By Jim Campbell
March 30th, 2018
by Tom Rogan
March 29, 2018
Leave it to the left to oppose Gina Haspel because she is O.K. with waterboarding.
Perhaps these fools have forgotten that Jihadists who follow no rules of war and the Geneva Conventions prefer beheading rather than talk.
Speaking to the Washington Examiner, three former career CIA professionals explained why they energetically endorse President Trump’s pick to become the next director of the CIA, Gina Haspel.
Mohammed Reza Haque, 36, is depicted in the video using a serrated hunting knife to cut off a prisoner’s head in the middle of a barren desert.
First up is Mark Kelton, a career CIA operations officer who retired from the agency in 2015.
Kelton says he first met Haspel while working on Russia.
She came across as a “tremendous professional,” Kelton says, “very, very capable and of the highest integrity.”
But what truly sets Haspel apart, Kelton says, is that she is “deeply steeped in the craft of intelligence.
Very, very adept at working the intelligence bureaucracy.”
Because of the “multitude of challenges” now facing the nation, Kelton argues that “it’s important that someone with her background — someone with an operational background — is leading the CIA.”
When I asked Kelton whether Haspel has the confidence to order officers to take risks, something that some critics of the agency say its directors are sometimes too reluctant to do, he responded with an interesting counterpoint.
“The key question about [success in leadership at] CIA is not whether you’re a risk-taker but whether you can manage risk effectively.
And that takes strategic and tactical awareness, and Gina has both.”
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How about briefing Trump and ensuring the intelligence process is protected from political interference?
Kelton admits that “it is never easy to be an intelligence officer working in a policy environment because your job is to deliver tough information.” But he adds that he has high confidence that Haspel will do what she must, which is “to present the information factually, present your interpretation of it factually, and go from there.”
What about those who say Haspel is unsuited to her nomination because of her association with Bush-era CIA counterterrorism efforts?
Kelton is clear: “The CIA officers who worked on those programs did so legally, but if you take [the critics argument] through to its logical conclusion, no CIA officer who’s ever worked on a contentious program can ever aspire to senior leadership.”
That’s a critical point that Americans need to ask themselves: Do we want a spy service that takes risks and delivers high-value products under directed legal authorities? Or do we want a spy service that takes paychecks and delivers uncontroversial paper stacks?
Adding to this sentiment is Jeanne Tisinger, a former CIA deputy director for support. “Gina has a unique ability to bring out the very best in every officer regardless of rank or discipline,” Tisinger said. “She is masterful at leveraging the whole of CIA against some of our nation’s most complex intelligence challenges.”
Tisinger adds that while “Haspel is intellectually curious, collaborative, and decisive,” and thus suited to command, she has earned her opportunity to sit at the director’s desk: “She has done the hardest jobs in the hardest places when our country needed her most.”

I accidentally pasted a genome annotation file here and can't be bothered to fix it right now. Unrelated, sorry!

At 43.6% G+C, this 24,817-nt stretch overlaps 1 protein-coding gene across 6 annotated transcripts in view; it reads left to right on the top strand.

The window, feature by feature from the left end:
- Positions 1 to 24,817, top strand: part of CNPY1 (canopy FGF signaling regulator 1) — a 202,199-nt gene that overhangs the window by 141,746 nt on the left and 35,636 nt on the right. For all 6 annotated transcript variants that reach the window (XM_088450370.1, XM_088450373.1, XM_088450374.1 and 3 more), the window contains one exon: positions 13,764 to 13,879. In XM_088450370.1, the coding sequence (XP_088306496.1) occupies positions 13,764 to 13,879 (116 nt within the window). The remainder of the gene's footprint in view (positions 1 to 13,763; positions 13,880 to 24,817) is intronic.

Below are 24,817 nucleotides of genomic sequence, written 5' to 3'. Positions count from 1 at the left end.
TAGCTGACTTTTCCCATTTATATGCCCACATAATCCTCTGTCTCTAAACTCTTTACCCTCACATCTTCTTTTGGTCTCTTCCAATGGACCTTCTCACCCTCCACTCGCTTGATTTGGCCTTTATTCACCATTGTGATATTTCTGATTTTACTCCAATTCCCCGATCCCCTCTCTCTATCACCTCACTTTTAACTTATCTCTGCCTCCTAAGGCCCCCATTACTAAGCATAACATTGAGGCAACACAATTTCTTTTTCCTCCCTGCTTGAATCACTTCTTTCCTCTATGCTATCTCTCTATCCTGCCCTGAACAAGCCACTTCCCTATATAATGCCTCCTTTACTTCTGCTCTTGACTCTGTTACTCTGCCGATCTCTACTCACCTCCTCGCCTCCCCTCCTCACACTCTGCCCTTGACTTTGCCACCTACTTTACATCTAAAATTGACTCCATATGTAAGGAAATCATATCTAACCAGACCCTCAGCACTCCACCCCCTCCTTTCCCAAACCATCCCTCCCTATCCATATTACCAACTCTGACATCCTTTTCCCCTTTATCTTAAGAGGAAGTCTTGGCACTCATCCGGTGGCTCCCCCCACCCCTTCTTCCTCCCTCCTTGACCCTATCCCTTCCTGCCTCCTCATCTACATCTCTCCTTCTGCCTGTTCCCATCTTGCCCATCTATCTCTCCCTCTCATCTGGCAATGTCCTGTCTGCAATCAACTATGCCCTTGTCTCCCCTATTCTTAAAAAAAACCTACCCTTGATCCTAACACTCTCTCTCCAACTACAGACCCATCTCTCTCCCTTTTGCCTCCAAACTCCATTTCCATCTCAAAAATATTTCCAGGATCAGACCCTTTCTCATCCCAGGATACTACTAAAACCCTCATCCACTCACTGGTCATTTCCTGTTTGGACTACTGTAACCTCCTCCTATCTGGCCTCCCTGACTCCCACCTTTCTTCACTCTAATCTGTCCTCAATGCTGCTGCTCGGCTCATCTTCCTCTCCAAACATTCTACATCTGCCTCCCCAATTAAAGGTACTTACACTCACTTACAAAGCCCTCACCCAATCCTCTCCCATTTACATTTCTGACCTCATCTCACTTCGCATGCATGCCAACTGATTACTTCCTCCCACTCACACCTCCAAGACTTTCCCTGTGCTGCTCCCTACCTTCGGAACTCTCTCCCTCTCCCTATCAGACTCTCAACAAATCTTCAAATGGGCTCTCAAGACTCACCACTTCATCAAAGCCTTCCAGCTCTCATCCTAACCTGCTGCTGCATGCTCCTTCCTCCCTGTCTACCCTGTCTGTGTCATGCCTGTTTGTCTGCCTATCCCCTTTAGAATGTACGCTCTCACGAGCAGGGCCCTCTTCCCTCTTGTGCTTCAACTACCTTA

Another former CIA official, Carmen Middleton, offers still more reasons why Haspel is the right fit for the agency. Middleton met Haspel later in both’s careers, just after Haspel had become the second in charge of the DO, or Directorate of Operations (then known as the National Clandestine Service). She says she was immediately struck by how “unassuming, self-effacing” Haspel was in the context of what she had already achieved.
Middleton notes that rising to the top of what is a male-dominated side to the agency (the DO) made Haspel an obvious role model for other women across the agency. Moreover, she says, Haspel knows how to handle a crisis. “Senior [CIA] leaders are often sleep-deprived and stressed, but I have found her in those stressful moments just poised and the epitome of calm and focus.”
And like Kelton, Middleton says Haspel would stand up for those out in the field, the information they collect, and the analytical products their efforts feed into. “I’ve always found her to be straight forward, to share her opinion and her perspective. I would not see that changing in any way shape or form,” says Middleton. Haspel has genuine gravitas, Middleton says, and she is always “very much focused on the job, the mission, the outcomes, and the people.”
Middleton also makes a broader point about Haspel’s opportunity for the CIA, one that too often gets ignored in the Washington melee. And that’s the importance of role models.
“My experience is that people [at CIA] are hungry for role models, and I think if she’s able to break through this significant glass ceiling at the CIA and make history for the organization, it will be a powerful moment for young women, young people of color, who might not have thought about the agency or national security service to now do so,” she said.
Call me a useful idiot, but I truly believe Middleton and Kelton are right. We need more Americans from diverse backgrounds to join the CIA, of all agencies. Remember, Pakistani-Americans are more likely to blend into a Peshawar market than Anglo-Americans.
Republican Senators should work to persuade their Democratic colleagues to support this apolitical nominee. The world is in chaos, this is no time to play politics with intelligence leadership.